The party lists account for only half of the seats in Ukraine’s parliament; the other half were elected through single-member constituencies. Commentary on the election has focused on the party lists, as they are easier to interpret. But while the party-list vote reveals important trends about the current political landscape in Ukraine, it only tells half the story.
Of the 198 seats contested in single-member constituencies, some 100 have been won by so-called “independent” candidates, based on 99 percent of the vote. Independents won seats across the whole country, but their highest concentration is in the eastern and southern regions of Luhansk, Donetsk, Kharkiv, and Odessa. In the eastern regions of Dnipropetrovsk and Zaporizhia, there is a relatively even split between independents and members of the Petro Poroshenko Bloc.
Among the independents are affiliates of the former Party of Regions who are trying to reposition themselves; tellingly, the vast majority of them avoided an official association with the Opposition Bloc. The group also includes other elites whose political profile will become clearer in the coming months.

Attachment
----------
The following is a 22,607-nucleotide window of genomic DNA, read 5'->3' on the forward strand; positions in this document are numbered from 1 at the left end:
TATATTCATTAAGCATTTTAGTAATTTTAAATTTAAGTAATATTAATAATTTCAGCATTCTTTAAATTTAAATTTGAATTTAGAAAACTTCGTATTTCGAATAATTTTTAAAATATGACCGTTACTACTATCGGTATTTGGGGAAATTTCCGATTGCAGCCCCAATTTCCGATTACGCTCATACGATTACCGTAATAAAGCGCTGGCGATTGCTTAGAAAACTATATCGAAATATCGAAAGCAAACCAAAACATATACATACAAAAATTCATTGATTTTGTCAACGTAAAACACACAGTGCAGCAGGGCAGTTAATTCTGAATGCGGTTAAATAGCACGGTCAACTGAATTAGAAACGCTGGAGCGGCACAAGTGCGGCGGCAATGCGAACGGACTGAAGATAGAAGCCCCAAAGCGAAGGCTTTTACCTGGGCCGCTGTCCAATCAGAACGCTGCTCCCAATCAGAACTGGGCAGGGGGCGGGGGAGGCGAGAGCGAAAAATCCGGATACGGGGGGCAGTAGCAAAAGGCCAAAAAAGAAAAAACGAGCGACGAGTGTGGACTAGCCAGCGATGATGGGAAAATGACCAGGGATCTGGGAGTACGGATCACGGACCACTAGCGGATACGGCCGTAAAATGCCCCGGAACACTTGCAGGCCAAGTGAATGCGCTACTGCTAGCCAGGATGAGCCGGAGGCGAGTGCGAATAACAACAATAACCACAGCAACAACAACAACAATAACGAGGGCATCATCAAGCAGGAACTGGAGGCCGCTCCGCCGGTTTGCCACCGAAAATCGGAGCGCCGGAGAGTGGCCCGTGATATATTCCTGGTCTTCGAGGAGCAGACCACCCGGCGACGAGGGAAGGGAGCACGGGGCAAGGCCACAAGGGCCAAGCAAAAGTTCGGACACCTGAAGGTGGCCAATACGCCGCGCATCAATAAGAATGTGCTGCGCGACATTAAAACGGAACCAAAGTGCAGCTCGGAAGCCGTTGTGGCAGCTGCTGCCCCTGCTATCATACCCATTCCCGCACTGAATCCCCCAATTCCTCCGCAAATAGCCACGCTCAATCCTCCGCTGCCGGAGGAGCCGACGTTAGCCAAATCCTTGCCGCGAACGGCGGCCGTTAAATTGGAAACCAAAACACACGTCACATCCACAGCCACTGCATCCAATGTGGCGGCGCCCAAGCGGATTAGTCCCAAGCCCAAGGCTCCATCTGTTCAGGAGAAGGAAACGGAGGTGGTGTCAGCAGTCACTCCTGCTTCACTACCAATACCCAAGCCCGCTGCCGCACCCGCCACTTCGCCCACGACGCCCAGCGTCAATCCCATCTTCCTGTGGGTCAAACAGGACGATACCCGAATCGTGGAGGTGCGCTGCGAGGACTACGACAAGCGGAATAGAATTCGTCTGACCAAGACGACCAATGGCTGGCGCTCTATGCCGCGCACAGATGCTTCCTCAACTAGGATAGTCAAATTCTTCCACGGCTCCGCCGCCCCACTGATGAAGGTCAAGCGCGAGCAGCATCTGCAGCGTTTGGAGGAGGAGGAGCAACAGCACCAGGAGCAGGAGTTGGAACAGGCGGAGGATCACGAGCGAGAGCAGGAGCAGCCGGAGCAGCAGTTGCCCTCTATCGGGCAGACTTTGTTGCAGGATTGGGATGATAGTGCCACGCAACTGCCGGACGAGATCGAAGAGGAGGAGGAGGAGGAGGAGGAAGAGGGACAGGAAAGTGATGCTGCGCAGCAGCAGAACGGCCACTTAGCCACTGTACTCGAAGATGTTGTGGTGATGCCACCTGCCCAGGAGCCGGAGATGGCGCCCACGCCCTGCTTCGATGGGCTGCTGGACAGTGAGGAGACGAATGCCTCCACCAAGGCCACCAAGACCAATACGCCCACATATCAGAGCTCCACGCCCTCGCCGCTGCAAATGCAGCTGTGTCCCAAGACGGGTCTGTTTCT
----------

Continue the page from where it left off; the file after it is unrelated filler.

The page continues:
The large number of independents is reminiscent of parliaments across the former Soviet Union in the immediate post-1991 period. These parliamentarians introduce an additional element of uncertainty into Ukrainian politics at a time when a broad consensus is needed on structural and, ideally, constitutional reforms.
A further source of uncertainty is the presence of members of parliament with a background in the military or in paramilitary and extremist groups. Engaging these political forces in the parliament via the main parties might be the only democratic way of reining them in after a period of mass protest and conflict—but the actual impact of these individuals on daily politics is as yet hard to predict.
In the meantime, the parts of the eastern regions of Donetsk and Luhansk that did not hold elections on October 26 because they are occupied by pro-Russian rebels will move ahead with a local poll on November 2. Kiev has warned against holding these elections, while Moscow has announced that it will recognize the results (after also recognizing the outcome of the parliamentary election). Against this backdrop, further violent clashes between the Ukrainian army and armed separatist forces are likely during and after the poll.
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There is no way of verifying the results of this rival poll, but it further cements Kiev’s lack of control over parts of Ukraine. The vote could also undermine Kiev’s plan to hold elections in certain districts of Donetsk and Luhansk in early December in connection with a law on temporary regional autonomy passed in September.
Ukraine’s new “European” parliament and government now have the difficult task of striking an uncomfortable balance between internal reforms and engagement with Russia.